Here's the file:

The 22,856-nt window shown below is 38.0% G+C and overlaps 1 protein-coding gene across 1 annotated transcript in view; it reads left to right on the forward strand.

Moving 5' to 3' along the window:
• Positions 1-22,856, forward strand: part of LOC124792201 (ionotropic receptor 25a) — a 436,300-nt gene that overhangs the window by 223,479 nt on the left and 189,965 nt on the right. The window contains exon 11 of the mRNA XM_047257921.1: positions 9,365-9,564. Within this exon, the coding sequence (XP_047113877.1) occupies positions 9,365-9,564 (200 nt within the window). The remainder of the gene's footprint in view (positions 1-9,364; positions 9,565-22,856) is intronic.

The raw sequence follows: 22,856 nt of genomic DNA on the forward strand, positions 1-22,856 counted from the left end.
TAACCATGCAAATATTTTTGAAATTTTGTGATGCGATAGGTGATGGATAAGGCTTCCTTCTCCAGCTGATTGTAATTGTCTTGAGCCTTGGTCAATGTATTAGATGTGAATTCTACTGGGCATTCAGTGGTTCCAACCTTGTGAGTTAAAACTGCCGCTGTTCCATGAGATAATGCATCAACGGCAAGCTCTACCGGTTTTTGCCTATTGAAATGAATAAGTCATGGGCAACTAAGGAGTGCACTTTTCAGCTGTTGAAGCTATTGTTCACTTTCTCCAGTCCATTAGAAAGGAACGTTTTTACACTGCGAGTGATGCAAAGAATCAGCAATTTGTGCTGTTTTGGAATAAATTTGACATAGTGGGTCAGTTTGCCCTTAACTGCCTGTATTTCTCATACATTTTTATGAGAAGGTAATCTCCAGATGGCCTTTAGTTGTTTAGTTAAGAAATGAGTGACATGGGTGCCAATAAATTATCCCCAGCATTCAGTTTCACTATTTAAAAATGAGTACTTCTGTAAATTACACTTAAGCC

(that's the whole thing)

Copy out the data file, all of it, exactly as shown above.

The 22,856-nt window shown below is 38.0% G+C and overlaps 1 protein-coding gene across 1 annotated transcript in view; it reads left to right on the forward strand.

Moving 5' to 3' along the window:
• Positions 1-22,856, forward strand: part of LOC124792201 (ionotropic receptor 25a) — a 436,300-nt gene that overhangs the window by 223,479 nt on the left and 189,965 nt on the right. The window contains exon 11 of the mRNA XM_047257921.1: positions 9,365-9,564. Within this exon, the coding sequence (XP_047113877.1) occupies positions 9,365-9,564 (200 nt within the window). The remainder of the gene's footprint in view (positions 1-9,364; positions 9,565-22,856) is intronic.

The raw sequence follows: 22,856 nt of genomic DNA on the forward strand, positions 1-22,856 counted from the left end.
TAACCATGCAAATATTTTTGAAATTTTGTGATGCGATAGGTGATGGATAAGGCTTCCTTCTCCAGCTGATTGTAATTGTCTTGAGCCTTGGTCAATGTATTAGATGTGAATTCTACTGGGCATTCAGTGGTTCCAACCTTGTGAGTTAAAACTGCCGCTGTTCCATGAGATAATGCATCAACGGCAAGCTCTACCGGTTTTTGCCTATTGAAATGAATAAGTCATGGGCAACTAAGGAGTGCACTTTTCAGCTGTTGAAGCTATTGTTCACTTTCTCCAGTCCATTAGAAAGGAACGTTTTTACACTGCGAGTGATGCAAAGAATCAGCAATTTGTGCTGTTTTGGAATAAATTTGACATAGTGGGTCAGTTTGCCCTTAACTGCCTGTATTTCTCATACATTTTTATGAGAAGGTAATCTCCAGATGGCCTTTAGTTGTTTAGTTAAGAAATGAGTGACATGGGTGCCAATAAATTATCCCCAGCATTCAGTTTCACTATTTAAAAATGAGTACTTCTGTAAATTACACTTAAGCC